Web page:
# Limit Points of Indiscrete Space

Jump to navigation
Jump to search

## Theorem

Let $T = \left({S, \left\{{\varnothing, S}\right\}}\right)$ be an indiscrete topological space consisting of at least two points.

Let $H$ be a subset of $T$ such that $H \ne \varnothing$.

Then every point of $T$ is a limit point of $H$.

## Proof

By definition, $x \in \left({S, \tau}\right)$ is a limit point of $H$ if every open set $U \in \tau$ such that $x \in U$ contains some point of $H$ other than $x$.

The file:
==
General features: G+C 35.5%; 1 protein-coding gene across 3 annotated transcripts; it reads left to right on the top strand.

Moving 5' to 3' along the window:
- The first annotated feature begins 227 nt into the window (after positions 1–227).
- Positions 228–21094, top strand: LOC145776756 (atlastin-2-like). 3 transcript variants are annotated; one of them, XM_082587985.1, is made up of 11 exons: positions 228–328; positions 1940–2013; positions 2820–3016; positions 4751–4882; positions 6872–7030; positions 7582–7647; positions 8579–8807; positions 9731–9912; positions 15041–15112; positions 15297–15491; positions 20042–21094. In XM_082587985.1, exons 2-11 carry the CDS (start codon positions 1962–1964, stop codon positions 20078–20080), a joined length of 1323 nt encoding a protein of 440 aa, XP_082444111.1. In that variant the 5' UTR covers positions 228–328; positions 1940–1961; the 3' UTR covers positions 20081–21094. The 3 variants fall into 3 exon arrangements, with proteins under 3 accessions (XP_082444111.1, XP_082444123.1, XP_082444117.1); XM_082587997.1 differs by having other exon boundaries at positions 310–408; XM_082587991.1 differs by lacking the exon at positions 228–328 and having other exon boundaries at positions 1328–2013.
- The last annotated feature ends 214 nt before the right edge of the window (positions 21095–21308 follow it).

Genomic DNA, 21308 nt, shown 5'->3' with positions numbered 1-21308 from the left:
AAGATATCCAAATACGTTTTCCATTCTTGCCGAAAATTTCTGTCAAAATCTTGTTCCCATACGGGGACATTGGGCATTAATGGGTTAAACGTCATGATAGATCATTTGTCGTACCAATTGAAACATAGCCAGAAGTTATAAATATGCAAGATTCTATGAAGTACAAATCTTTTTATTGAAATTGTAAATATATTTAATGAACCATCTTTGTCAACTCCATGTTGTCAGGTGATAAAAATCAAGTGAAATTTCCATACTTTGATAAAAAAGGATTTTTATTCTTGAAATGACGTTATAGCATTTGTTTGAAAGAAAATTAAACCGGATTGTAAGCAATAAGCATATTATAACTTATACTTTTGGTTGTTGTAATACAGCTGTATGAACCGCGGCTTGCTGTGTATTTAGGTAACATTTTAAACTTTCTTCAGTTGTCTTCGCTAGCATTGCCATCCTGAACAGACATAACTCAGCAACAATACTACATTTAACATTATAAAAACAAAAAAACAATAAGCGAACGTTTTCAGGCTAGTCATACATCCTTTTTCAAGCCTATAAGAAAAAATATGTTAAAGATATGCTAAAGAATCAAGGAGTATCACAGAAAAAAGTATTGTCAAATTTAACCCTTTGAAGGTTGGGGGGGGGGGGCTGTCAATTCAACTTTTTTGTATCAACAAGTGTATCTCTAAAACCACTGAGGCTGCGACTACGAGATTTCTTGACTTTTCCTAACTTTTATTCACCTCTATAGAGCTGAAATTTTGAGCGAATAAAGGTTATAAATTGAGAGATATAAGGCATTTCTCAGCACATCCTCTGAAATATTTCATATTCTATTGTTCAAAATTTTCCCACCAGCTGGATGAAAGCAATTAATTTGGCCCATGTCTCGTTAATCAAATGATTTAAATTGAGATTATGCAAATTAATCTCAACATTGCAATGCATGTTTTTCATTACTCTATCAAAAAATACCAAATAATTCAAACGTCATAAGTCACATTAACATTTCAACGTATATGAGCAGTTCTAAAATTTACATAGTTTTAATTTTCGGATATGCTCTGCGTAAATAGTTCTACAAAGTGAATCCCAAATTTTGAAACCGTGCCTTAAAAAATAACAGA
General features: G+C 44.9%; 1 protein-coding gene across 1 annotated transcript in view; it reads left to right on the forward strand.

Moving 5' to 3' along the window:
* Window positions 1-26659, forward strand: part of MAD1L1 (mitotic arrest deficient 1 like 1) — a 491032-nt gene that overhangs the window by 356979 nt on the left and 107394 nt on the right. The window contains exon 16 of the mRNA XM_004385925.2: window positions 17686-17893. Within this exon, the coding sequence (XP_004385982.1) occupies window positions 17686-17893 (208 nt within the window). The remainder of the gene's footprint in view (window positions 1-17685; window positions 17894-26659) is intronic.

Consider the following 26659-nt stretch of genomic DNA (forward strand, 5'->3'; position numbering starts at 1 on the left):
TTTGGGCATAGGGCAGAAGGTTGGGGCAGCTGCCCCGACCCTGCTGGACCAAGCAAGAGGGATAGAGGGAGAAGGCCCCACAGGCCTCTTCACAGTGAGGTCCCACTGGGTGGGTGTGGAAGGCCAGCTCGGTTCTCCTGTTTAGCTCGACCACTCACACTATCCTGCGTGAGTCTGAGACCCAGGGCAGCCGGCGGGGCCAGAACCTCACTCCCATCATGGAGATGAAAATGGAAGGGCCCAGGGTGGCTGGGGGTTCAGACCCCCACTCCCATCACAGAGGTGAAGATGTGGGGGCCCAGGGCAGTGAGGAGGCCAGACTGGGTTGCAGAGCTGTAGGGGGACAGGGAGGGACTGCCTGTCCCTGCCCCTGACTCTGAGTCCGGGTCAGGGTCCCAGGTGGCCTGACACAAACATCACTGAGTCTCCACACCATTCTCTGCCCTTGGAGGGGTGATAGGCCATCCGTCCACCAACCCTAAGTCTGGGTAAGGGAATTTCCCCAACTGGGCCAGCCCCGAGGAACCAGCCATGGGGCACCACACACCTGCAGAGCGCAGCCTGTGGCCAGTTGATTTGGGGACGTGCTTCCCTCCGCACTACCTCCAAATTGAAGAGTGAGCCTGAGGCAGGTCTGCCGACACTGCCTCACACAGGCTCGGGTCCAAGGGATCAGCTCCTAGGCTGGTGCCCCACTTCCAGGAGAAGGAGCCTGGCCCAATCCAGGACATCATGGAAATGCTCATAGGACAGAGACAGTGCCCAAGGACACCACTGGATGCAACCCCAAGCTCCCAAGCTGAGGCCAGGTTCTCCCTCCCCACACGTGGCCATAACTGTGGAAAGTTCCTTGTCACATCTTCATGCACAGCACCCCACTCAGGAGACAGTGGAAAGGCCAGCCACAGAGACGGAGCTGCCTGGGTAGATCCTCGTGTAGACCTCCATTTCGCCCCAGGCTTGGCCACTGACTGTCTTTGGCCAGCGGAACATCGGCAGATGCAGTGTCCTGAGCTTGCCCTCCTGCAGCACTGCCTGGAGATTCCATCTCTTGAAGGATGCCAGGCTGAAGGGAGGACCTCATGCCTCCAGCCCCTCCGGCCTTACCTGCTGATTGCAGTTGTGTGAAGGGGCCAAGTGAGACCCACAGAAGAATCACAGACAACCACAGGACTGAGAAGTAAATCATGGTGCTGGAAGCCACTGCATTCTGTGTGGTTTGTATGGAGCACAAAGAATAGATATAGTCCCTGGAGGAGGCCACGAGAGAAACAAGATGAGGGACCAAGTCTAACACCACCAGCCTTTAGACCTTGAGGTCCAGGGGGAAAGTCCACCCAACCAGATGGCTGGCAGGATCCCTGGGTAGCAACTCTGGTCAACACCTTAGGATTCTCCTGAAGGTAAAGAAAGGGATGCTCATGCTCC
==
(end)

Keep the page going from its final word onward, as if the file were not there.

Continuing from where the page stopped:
Here, of course, there is only one open set that contains any points at all, and that is $S$.

So as $S$ contains more than one point, it follows that every point of $T$ is a limit point of $H$.

$\blacksquare$

## Sources

- 1970: Lynn Arthur Steen and J. Arthur Seebach, Jr.:
*Counterexamples in Topology*... (previous) ... (next): $\text{II}: \ 4: \ 4$